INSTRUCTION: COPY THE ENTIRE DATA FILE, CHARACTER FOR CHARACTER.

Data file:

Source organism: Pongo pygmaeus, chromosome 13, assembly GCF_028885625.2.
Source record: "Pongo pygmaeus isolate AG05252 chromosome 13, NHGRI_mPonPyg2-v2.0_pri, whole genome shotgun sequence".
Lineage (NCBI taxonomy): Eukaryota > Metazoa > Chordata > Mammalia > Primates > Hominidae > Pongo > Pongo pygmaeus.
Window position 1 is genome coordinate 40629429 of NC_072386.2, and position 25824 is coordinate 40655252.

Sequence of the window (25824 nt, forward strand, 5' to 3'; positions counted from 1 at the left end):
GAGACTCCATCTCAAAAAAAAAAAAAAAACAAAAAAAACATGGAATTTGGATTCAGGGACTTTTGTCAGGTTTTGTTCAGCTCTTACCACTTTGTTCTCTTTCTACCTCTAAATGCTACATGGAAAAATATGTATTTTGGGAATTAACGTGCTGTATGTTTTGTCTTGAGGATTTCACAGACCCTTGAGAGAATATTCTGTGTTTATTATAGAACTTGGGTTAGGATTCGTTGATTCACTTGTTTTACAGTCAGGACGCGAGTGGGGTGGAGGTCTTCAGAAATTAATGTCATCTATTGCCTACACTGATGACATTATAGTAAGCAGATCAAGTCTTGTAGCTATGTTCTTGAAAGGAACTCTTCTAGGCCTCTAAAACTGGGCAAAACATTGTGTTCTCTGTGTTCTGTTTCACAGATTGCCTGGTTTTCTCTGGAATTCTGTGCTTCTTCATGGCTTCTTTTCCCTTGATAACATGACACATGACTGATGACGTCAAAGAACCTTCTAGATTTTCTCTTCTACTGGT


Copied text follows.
Source organism: Pongo pygmaeus, chromosome 13, assembly GCF_028885625.2.
Source record: "Pongo pygmaeus isolate AG05252 chromosome 13, NHGRI_mPonPyg2-v2.0_pri, whole genome shotgun sequence".
Lineage (NCBI taxonomy): Eukaryota > Metazoa > Chordata > Mammalia > Primates > Hominidae > Pongo > Pongo pygmaeus.
Window position 1 is genome coordinate 40629429 of NC_072386.2, and position 25824 is coordinate 40655252.

Sequence of the window (25824 nt, forward strand, 5' to 3'; positions counted from 1 at the left end):
GAGACTCCATCTCAAAAAAAAAAAAAAAACAAAAAAAACATGGAATTTGGATTCAGGGACTTTTGTCAGGTTTTGTTCAGCTCTTACCACTTTGTTCTCTTTCTACCTCTAAATGCTACATGGAAAAATATGTATTTTGGGAATTAACGTGCTGTATGTTTTGTCTTGAGGATTTCACAGACCCTTGAGAGAATATTCTGTGTTTATTATAGAACTTGGGTTAGGATTCGTTGATTCACTTGTTTTACAGTCAGGACGCGAGTGGGGTGGAGGTCTTCAGAAATTAATGTCATCTATTGCCTACACTGATGACATTATAGTAAGCAGATCAAGTCTTGTAGCTATGTTCTTGAAAGGAACTCTTCTAGGCCTCTAAAACTGGGCAAAACATTGTGTTCTCTGTGTTCTGTTTCACAGATTGCCTGGTTTTCTCTGGAATTCTGTGCTTCTTCATGGCTTCTTTTCCCTTGATAACATGACACATGACTGATGACGTCAAAGAACCTTCTAGATTTTCTCTTCTACTGGT